Past TAPSA Talks

Debate on the Dais: Female Fakirs and Sufi Style in Bangladesh

The Boyati community in Bangladesh are a repository of melodies and poetic forms, traditionally engaging in a dialectical musical battle where they represent different positionalities at live shrine performances. This presentation examines the rise of the female fakir in such performances through their negotiations of sacred space, appropriations of metaphysical discourse, and issues of fame brought on by commodified Sufi music and a more urbane listenership. Led by Bertie Kibreah, PhD candidate in the ethnomusicology program at the University of Chicago's Department of Music.

Dates: 
Thursday, April 16, 2015 - 4:30pm
Foster 103

Everyday Life and/of Politics: Hyderabadi Muslims and the MIM

The All-India Majlis-e-Ittehad-ul-Muslimeen (All India Association for the Unity of Muslims) of Hyderabad is one of three most visible Muslim political parties in India today. In spite of its controversial historical association with a militant anti-Accession position in princely Hyderabad during the 1940s, today the Majlis has crafted itself into a successful and legitimate political party. In this paper, I show how the everyday lives of Hyderabadi Muslims tangle with electoral politics, and the ways in which the seemingly routine activity of listening to and occasionally redressing grievances constitutes and performs the legitimacy of the Majlis as their most efficacious representative. This is a TAPSA event led by Shefali Jha, PhD Candidate in Anthropology at the University of Chicago.

Dates: 
Thursday, April 23, 2015 - 4:30pm
Foster 103

TAPSA: Hasan Siddiqui

May 7 (Thurs.)
(4:30pm, Foster 103)

Dates: 
Thursday, May 7, 2015 - 4:30pm
Foster 103

Rupa Viswanath, TAPSA

May 21 (Thurs.)
4:30 PM (Foster 103)

Dates: 
Thursday, May 21, 2015 - 4:30pm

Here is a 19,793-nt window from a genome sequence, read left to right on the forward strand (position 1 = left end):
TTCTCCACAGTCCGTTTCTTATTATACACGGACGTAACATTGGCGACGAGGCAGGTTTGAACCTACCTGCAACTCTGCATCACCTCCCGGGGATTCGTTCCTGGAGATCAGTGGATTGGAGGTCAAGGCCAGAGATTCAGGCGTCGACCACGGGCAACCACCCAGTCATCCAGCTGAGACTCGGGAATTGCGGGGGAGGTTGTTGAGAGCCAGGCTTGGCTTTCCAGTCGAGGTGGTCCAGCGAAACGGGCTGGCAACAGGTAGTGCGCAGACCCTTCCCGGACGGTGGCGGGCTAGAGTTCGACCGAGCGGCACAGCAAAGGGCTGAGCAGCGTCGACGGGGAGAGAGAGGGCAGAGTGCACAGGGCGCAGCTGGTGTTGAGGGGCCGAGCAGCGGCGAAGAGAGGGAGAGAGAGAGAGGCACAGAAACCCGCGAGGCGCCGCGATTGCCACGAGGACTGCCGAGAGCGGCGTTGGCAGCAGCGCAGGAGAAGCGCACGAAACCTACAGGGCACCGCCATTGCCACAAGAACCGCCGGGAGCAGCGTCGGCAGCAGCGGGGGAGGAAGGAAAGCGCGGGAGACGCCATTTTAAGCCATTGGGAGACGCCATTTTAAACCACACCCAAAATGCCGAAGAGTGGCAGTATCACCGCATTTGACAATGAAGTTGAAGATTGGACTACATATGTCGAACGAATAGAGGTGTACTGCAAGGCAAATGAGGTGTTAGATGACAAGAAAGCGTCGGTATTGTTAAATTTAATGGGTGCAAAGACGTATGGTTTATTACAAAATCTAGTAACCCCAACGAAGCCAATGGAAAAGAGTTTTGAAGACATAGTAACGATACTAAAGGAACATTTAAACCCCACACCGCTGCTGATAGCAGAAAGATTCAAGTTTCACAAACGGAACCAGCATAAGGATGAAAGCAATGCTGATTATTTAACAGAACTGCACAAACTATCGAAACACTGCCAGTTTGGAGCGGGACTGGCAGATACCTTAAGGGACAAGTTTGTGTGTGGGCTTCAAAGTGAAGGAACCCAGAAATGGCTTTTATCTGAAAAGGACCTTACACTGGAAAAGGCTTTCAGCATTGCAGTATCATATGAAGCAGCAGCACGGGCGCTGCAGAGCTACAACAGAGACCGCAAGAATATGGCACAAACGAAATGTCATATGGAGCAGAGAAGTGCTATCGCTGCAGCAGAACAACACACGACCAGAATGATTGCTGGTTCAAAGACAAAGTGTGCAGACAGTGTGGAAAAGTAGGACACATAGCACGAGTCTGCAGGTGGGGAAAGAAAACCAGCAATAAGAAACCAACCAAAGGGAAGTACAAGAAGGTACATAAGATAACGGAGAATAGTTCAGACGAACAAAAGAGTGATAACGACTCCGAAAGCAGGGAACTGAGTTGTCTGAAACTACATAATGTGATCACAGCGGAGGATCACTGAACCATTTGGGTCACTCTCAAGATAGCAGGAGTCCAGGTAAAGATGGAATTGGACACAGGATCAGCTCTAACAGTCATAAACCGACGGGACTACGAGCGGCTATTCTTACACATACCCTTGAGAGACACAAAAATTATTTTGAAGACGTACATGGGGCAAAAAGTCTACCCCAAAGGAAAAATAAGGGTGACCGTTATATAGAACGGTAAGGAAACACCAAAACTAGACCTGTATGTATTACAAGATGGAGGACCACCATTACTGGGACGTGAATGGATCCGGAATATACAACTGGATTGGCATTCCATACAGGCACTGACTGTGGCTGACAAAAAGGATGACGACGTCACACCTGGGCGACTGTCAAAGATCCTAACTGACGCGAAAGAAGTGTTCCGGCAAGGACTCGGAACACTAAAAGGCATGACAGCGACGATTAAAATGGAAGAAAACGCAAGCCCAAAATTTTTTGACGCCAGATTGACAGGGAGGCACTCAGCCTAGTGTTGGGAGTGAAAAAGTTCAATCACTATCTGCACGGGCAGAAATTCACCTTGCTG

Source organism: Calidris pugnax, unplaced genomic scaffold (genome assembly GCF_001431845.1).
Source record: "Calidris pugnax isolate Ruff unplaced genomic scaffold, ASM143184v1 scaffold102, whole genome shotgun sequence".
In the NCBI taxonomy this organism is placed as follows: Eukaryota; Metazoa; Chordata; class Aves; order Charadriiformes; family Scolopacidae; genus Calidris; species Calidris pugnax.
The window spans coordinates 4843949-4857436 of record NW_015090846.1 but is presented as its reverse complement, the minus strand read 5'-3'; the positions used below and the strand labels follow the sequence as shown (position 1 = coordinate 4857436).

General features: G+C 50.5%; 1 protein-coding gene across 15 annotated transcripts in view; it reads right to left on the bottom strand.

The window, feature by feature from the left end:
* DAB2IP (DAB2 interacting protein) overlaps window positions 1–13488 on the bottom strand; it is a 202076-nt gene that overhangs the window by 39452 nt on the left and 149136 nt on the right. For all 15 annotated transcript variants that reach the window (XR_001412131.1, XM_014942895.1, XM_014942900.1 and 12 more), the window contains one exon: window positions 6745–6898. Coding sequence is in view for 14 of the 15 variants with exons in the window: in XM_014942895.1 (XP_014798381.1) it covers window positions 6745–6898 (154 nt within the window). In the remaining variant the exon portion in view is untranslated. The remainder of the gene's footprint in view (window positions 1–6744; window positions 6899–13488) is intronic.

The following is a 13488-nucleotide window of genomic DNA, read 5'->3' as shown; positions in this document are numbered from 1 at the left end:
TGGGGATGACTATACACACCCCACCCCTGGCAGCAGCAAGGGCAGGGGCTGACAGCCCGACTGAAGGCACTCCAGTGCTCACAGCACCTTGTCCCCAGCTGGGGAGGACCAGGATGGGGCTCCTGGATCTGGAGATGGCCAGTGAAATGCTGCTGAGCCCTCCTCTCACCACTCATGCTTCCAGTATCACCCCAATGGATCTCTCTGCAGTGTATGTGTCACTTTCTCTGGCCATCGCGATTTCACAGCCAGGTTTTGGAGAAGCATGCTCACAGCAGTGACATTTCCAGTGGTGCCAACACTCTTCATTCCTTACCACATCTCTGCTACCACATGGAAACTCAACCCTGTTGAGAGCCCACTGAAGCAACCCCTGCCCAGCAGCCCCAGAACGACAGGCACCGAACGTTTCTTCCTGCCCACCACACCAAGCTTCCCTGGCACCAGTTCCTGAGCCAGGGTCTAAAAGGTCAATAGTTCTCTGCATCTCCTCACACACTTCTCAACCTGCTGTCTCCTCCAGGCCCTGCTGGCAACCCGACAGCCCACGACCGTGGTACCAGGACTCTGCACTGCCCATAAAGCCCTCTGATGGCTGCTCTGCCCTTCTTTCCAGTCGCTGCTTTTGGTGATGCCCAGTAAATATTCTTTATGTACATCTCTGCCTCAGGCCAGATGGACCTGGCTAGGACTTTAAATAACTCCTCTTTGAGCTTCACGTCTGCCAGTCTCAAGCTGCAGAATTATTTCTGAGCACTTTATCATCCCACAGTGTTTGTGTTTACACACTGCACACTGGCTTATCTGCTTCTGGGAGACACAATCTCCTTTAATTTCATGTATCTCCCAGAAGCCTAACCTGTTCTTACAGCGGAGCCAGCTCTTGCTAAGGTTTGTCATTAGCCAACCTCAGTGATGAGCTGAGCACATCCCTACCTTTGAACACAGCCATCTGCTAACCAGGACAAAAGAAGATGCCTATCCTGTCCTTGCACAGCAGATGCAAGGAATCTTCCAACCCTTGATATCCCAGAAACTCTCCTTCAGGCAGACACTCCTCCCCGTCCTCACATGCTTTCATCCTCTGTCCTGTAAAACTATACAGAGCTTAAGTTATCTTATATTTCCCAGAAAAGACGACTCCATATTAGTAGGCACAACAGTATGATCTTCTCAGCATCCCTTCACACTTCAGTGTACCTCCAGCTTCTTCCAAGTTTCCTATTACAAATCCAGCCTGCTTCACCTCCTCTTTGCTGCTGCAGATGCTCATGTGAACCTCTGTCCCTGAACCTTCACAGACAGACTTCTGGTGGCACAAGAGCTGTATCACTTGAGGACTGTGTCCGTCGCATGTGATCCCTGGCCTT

Foster 103

TAPSA: “It Entered My Body: Articulating a Folk Sensibility in Assam, India”

TAPSA presentation by Rehanna Kheshgi.

This paper investigates the emergence of a folk sensibility in the northeastern Indian state of Assam. Folk genres play an important role in connecting bodies with states, and the sounding, moving body serves as evidence of regional and/or national belonging. In the context of contemporary Assam, physical labor practices and gender roles associated with rural livelihoods are embedded within folk performance practice. Singing techniques that incorporate dialects associated with particular regions or ethnic groups index degrees of authenticity. This paper addresses questions regarding how young performers in Assam gain access to this knowledge and learn to embody performance practices associated with this folk sensibility. How do urban music and dance teachers package information and create pedagogical techniques to satisfy an increasingly mediated and competitive folk performance arena?

Dates: 
Thursday, October 8, 2015 - 4:30pm
Foster 103

TAPSA: "How Buddhist Novice Monks Adjust to Monastic Aesthetics in Northern Thai Summer Camps"

TAPSA presentation by Michael Chladek.

This dissertation chapter explores “novice summer camps” (khrongkan buat samanen phak rueduron) in which boys across Thailand ordain for several weeks during the summer break from school. A main goal is for boys to learn to “adjust themselves” (prab tua) to temporary monasticism and behaving riaproi, a particular aesthetic and way of being that is neat and orderly. I argue that being riaproi is closely tied to ideas of “Thainess” (khwampenthai), linking the self-cultivation work of “novice summer camps” to Thai nationalism.

Dates: 
Thursday, October 29, 2015 - 4:30pm

TAPSA: "Coming to terms with the Non-Cooperation & Khilafat Moment: Muslims, Gandhi, and incommensurable subjects"

TAPSA presentation by Faridah Zaman, Donnelly Postdoctoral Scholar, Department of History, University of Chicago.

The Khilafat and Non-Cooperation Movement of c. 1919-22 is commonly described as a period of unprecedented national unity in India that was, nevertheless, ultimately a demonstration of the failures Gandhian theory in popular practice. This paper seeks to rethink the narrative of failure by considering the thought of leading Indian Muslims of this period, particularly focusing on the kinds of religio-political categories they were thinking through in addition to and often times in distinct tension with the Gandhian satyagrahi.

Dates: 
Thursday, November 12, 2015 - 4:30pm
Foster 103

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